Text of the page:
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Military Quotes

The difficulty of tactical maneuvering consists in turning the devious into the direct, and misfortune into gain.

-- Sun Tzu


Vietnam The nights were accompanied by the throaty drone of these lumbering killers, orbiting over their home base, boresighting their various sensors, tuning up for their moonlight symphony over the jungle trails of Laos. As a fellow pilot, I had worked these same hostile skies with the AC-130 Spectres many nights. I had seen the still smoldering evidence of their effectiveness in harnessing the flood of Communist truck traffic that ran the gauntlet of Laos each night.
Note: by Lt. Col. James F. Humphries, Jr.  6597 Reads  Printer-friendly page



Korea It was January 28, 1951. I had been with my platoon for five days. The platoon leader, Lieutenant Mitchell, called us into his hut and informed us that we would be going on a motorized patrol the next day. He emphasized that it would be dangerous since a patrol had gone into the same region on the 28th without finding the enemy.
Note: by Richard C Fockler, 23rd lnf., C Co.  8477 Reads  Printer-friendly page



Spanish American It was suggested to me that I give a talk or write a paper on my experiences last summer, experiences that to me were the most interesting and exciting I suppose I will ever have. As it was left to me to select the method, I have chosen this as the easier, not that I always choose the easier way when I have an alternative, but only when I think it is the better way.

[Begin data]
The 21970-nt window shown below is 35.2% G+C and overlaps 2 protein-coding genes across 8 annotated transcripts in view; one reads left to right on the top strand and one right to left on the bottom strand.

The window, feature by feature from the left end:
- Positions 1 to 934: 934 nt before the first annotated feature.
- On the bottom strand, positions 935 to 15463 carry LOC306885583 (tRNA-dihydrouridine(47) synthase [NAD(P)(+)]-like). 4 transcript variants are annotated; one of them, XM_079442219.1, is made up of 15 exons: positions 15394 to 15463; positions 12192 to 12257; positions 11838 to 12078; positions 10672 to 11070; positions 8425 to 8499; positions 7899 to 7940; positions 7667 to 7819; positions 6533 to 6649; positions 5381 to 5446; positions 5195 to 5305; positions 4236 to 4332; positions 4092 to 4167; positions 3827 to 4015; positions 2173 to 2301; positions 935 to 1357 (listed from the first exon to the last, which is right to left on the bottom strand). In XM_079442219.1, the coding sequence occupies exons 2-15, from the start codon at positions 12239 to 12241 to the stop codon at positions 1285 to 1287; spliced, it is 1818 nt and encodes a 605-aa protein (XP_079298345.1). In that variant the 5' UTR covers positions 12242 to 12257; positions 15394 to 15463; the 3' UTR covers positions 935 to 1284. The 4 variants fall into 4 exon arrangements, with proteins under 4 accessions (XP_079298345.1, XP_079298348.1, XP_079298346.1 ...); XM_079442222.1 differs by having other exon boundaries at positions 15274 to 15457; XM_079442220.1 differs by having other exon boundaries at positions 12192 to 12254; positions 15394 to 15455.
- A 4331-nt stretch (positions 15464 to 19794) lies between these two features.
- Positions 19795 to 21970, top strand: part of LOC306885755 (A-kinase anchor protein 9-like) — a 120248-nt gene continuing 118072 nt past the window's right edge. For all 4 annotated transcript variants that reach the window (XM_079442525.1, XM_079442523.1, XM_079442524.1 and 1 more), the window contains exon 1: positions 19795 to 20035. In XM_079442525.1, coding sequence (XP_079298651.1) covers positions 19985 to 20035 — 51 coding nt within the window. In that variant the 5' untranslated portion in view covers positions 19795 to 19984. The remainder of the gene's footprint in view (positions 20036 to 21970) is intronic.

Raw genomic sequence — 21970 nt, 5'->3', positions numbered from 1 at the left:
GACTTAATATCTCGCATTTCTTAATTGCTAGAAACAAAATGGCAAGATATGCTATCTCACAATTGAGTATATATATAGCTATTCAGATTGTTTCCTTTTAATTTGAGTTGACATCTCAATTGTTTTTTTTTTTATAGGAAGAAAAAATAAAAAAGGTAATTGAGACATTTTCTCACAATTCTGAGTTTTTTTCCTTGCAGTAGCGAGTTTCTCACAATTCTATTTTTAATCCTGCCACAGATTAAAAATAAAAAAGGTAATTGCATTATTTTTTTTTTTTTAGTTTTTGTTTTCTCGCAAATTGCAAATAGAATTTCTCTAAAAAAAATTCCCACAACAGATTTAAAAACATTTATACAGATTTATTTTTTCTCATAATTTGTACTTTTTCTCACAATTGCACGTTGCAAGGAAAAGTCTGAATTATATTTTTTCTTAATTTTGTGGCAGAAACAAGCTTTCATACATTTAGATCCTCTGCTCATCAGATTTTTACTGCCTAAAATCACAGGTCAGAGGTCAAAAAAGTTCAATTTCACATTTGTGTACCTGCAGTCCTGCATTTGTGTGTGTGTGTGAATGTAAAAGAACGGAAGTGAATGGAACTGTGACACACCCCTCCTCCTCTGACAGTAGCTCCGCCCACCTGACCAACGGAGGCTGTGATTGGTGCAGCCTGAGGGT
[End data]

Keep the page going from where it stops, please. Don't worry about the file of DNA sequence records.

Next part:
Note: by Bertram Willard Edwards of Chicago, a member of the Naval Reserve, USS OREGON.  7096 Reads  Printer-friendly page



World War II July 18 (1944) Came in to Bostrem Bay early this morning. - I am now on another L.C.I. the 228, waiting to be stationed on L.C.I. 226 which is not in Bay yet. These are the older type L.C.I. They have all seen plenty of action. This is our home base all amphib called "Alixhaven" "Madang" the hardest fought Jap air field is only a few miles away.These bases were captured from Japs about four months ago.
Note: by Arden Lee Hunt, signalman, LCI 226  13051 Reads  Printer-friendly page



Revolutionary War Roxbury July 18 1775 To my Dear wife & Children I Received yours which I Prize next to your Person. The welfare of our family I understand is good. You tell me John is fat & Rugged which I Rejoice to hear & Prize above gold. The Rest of our Children I Donít mention be Cause I Left them well.
Note: by Lt. Samuel Cooper, Second Connecticut Regiment  9946 Reads  Printer-friendly page



Vietnam On June 6, 1967, the *very* large ammo dump at LZ English cooked off. It took several hours, blowing up one pallet load at a time of a weeks' supply of every class of ammo for the whole 1st Cav Division. We waited it out in a bunker, listening to huge explosions and listening to vast things hurtling through the night air overhead. When we figured it had maybe finally stopped, about 0800 hrs., we stood uncertainly outside our bunker, considering what to do next: survey the damage to tents and vehicles? (Luckily, no casualties in my outfit) Make breakfast, maybe? Then we heard a 2.75" rocket sputtering along the ground like a crazy firework, only nobody could spot it.
Note: by Ted Gittinger   6505 Reads  Printer-friendly page



Vietnam How does one become a combat field historian? You would think the combat field historian would be an individual who had a great love of history, studied history or was a history major in college. Those would certainly be ideal prerequisites in a peacetime scenario when you were searching for the ideal candidate.
Note: by Commander Anthony R. DeMarco, USN  16047 Reads  Printer-friendly page